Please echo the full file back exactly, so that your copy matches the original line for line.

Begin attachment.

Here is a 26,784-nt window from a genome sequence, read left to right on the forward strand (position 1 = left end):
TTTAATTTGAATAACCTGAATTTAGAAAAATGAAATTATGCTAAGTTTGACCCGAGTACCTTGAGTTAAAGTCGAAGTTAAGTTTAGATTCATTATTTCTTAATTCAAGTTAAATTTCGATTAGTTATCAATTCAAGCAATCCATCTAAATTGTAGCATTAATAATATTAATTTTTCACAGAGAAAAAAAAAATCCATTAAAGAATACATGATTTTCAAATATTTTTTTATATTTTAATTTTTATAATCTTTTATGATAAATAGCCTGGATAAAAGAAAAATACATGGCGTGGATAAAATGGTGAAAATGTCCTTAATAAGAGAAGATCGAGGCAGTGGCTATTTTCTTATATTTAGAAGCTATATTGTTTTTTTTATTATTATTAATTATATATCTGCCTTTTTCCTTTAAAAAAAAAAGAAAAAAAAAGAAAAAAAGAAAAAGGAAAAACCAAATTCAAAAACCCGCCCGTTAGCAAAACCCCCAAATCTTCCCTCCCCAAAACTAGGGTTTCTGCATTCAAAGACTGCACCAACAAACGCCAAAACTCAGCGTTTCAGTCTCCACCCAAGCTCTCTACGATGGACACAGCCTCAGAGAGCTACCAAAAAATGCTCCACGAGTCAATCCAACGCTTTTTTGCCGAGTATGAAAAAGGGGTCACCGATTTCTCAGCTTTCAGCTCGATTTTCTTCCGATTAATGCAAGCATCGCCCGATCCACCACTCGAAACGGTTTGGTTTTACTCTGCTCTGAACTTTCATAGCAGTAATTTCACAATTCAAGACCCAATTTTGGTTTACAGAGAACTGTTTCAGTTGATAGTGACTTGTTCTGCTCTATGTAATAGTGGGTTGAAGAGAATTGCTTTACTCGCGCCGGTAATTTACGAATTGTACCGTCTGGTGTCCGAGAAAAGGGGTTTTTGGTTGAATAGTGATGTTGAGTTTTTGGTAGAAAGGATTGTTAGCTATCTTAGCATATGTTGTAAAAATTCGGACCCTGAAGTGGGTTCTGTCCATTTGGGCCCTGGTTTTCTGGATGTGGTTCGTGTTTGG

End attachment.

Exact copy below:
Here is a 26,784-nt window from a genome sequence, read left to right on the forward strand (position 1 = left end):
TTTAATTTGAATAACCTGAATTTAGAAAAATGAAATTATGCTAAGTTTGACCCGAGTACCTTGAGTTAAAGTCGAAGTTAAGTTTAGATTCATTATTTCTTAATTCAAGTTAAATTTCGATTAGTTATCAATTCAAGCAATCCATCTAAATTGTAGCATTAATAATATTAATTTTTCACAGAGAAAAAAAAAATCCATTAAAGAATACATGATTTTCAAATATTTTTTTATATTTTAATTTTTATAATCTTTTATGATAAATAGCCTGGATAAAAGAAAAATACATGGCGTGGATAAAATGGTGAAAATGTCCTTAATAAGAGAAGATCGAGGCAGTGGCTATTTTCTTATATTTAGAAGCTATATTGTTTTTTTTATTATTATTAATTATATATCTGCCTTTTTCCTTTAAAAAAAAAAGAAAAAAAAAGAAAAAAAGAAAAAGGAAAAACCAAATTCAAAAACCCGCCCGTTAGCAAAACCCCCAAATCTTCCCTCCCCAAAACTAGGGTTTCTGCATTCAAAGACTGCACCAACAAACGCCAAAACTCAGCGTTTCAGTCTCCACCCAAGCTCTCTACGATGGACACAGCCTCAGAGAGCTACCAAAAAATGCTCCACGAGTCAATCCAACGCTTTTTTGCCGAGTATGAAAAAGGGGTCACCGATTTCTCAGCTTTCAGCTCGATTTTCTTCCGATTAATGCAAGCATCGCCCGATCCACCACTCGAAACGGTTTGGTTTTACTCTGCTCTGAACTTTCATAGCAGTAATTTCACAATTCAAGACCCAATTTTGGTTTACAGAGAACTGTTTCAGTTGATAGTGACTTGTTCTGCTCTATGTAATAGTGGGTTGAAGAGAATTGCTTTACTCGCGCCGGTAATTTACGAATTGTACCGTCTGGTGTCCGAGAAAAGGGGTTTTTGGTTGAATAGTGATGTTGAGTTTTTGGTAGAAAGGATTGTTAGCTATCTTAGCATATGTTGTAAAAATTCGGACCCTGAAGTGGGTTCTGTCCATTTGGGCCCTGGTTTTCTGGATGTGGTTCGTGTTTGG